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Therese Gotfredson has been around the Ramona wine scene since before Bill Jenkin and Frank Karlsson got together and hatched the notion of Ramona Vintner's Cellars — a winery operation that would source fruit from the valley's vineyard-planting boomlet. It was love that brought her into the club — both gastronomic and romantic. "I was a graphic designer for 20 years and got burnt out on the corporate world. So I started a catering business, Trezette's, and my specialty was gourmet appetizers. I did a lot of cocktail parties, and I really liked to pair wines with them. I'm a good taster." Enough clients had Ramona addresses to get Gotfredson to move her operation (and her home) from Tierrasanta. And even before she did that, she had met and started dating Jenkin.

"Bill and I had a planting party for his acre of Syrah — 500 vines. He did most of the hard labor — digging holes and such — and I did the maintenance in the vineyards. I started taking classes: a winemaker's class at Costa Mesa with local wine guru Lum Eisenman and several grape-growing seminars out at Shadow Mountain Winery. I really enjoyed it, and I met other grape-growers through the Ramona Chamber of Commerce mixers." She and Jenkin started taking wine jaunts up north, getting advice from successful wine operations in places like Paso Robles — places not unlike Ramona.

And in 2001, when Jenkin and Karlsson started up their winery, she stepped in as operations manager. "I did all the PR, the media, and the labels, and ran the tasting room" on Ramona's main drag. But after a few years, there were breakups: Jenkin and Karlsson parted company, and so did Jenkin and Gotfredson. Jenkin started up Pamo Valley Vineyards; Gotfredson stayed on with Karlsson, who kept the tasting room (and the label design) and renamed his winery Lenora.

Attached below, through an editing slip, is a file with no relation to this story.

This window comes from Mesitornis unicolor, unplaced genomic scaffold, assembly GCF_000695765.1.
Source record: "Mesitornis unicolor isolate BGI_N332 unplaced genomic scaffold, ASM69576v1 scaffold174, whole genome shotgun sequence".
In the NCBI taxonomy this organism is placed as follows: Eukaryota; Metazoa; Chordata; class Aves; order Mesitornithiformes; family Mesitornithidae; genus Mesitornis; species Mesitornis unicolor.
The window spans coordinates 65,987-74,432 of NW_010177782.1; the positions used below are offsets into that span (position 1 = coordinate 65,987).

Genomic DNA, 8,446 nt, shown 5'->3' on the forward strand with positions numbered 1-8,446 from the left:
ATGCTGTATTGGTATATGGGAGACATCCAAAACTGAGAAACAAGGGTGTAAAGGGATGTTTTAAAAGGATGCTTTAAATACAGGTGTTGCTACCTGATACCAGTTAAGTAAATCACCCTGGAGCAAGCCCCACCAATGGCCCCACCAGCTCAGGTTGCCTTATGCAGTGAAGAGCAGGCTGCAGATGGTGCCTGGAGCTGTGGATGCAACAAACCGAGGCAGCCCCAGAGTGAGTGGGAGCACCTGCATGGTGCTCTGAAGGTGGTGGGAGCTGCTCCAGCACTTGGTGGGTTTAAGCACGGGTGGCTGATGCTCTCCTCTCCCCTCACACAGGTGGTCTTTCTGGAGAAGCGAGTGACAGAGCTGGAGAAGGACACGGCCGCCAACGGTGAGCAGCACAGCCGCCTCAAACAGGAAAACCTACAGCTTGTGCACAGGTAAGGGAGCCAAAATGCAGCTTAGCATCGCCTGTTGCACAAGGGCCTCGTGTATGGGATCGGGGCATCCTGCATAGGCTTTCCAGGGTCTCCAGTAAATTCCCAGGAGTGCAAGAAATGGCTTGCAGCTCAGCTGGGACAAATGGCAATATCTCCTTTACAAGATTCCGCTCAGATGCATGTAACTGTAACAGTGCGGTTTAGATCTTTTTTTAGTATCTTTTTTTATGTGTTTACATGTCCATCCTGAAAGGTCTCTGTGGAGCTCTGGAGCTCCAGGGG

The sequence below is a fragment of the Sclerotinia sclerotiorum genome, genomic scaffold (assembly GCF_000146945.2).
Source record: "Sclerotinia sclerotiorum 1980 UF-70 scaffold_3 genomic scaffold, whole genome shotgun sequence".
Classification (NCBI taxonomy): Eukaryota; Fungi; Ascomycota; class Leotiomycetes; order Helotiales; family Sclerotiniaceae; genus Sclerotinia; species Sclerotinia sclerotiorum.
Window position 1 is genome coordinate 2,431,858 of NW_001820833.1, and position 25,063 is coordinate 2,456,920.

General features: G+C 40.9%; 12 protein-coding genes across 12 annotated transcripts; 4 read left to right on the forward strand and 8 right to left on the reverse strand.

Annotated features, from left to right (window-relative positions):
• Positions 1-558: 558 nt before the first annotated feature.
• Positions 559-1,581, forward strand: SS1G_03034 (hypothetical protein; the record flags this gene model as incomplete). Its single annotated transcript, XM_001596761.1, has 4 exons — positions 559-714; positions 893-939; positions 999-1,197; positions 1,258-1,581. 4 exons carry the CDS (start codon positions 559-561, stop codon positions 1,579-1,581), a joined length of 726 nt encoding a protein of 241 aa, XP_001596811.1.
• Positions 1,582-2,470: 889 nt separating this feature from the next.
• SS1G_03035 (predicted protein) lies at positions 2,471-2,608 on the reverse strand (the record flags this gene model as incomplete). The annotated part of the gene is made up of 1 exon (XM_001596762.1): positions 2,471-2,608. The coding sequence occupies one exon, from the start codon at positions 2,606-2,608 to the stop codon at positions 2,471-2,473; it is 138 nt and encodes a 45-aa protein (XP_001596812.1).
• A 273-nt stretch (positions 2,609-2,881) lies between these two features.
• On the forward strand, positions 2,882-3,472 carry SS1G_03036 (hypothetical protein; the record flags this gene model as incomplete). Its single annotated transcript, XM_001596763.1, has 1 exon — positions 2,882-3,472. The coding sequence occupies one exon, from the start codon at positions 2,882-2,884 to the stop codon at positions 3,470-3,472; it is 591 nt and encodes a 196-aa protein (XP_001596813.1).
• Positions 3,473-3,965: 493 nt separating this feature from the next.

Like others before her, Gotfredson found selling San Diego wine to San Diegans a difficult business. "I ran into a lot of stop signs when I tried to promote Lenora at tasting rooms down in San Diego. I didn't like it. I thought, 'There are some really great wines out here, and if you put them in your store, you'll see results.' They wouldn't take the chance. I did get the Dos Rojos in at the Third Corner," but other venues were still sounding the old mantra of "people want to drink Napa and Sonoma." She noted that Salerno has had some luck (I recently spotted his wines on the shelf at Mona Lisa down in Little Italy), which may be due in part to his knack for winning medals in competition. But, in general, "A lot of people aren't aware. They still go up to Temecula."

If you can't get distribution, you have to rely on Internet sales and — if you're lucky enough to have one — the tasting room. Lenora has a tasting room, but "the location is really bad. Bad parking, you can't see it from the road, and the overhead is pretty high." Gotfredson went out looking and found what looked like a sure thing: a cozy box of a building next to King Leo's chocolates (and just down the road from the Orfila tasting room) in Wynola. But Karlsson didn't want to move, and so she struck out on her own, opening Country Cellars, a tasting room featuring the wines of San Diego County.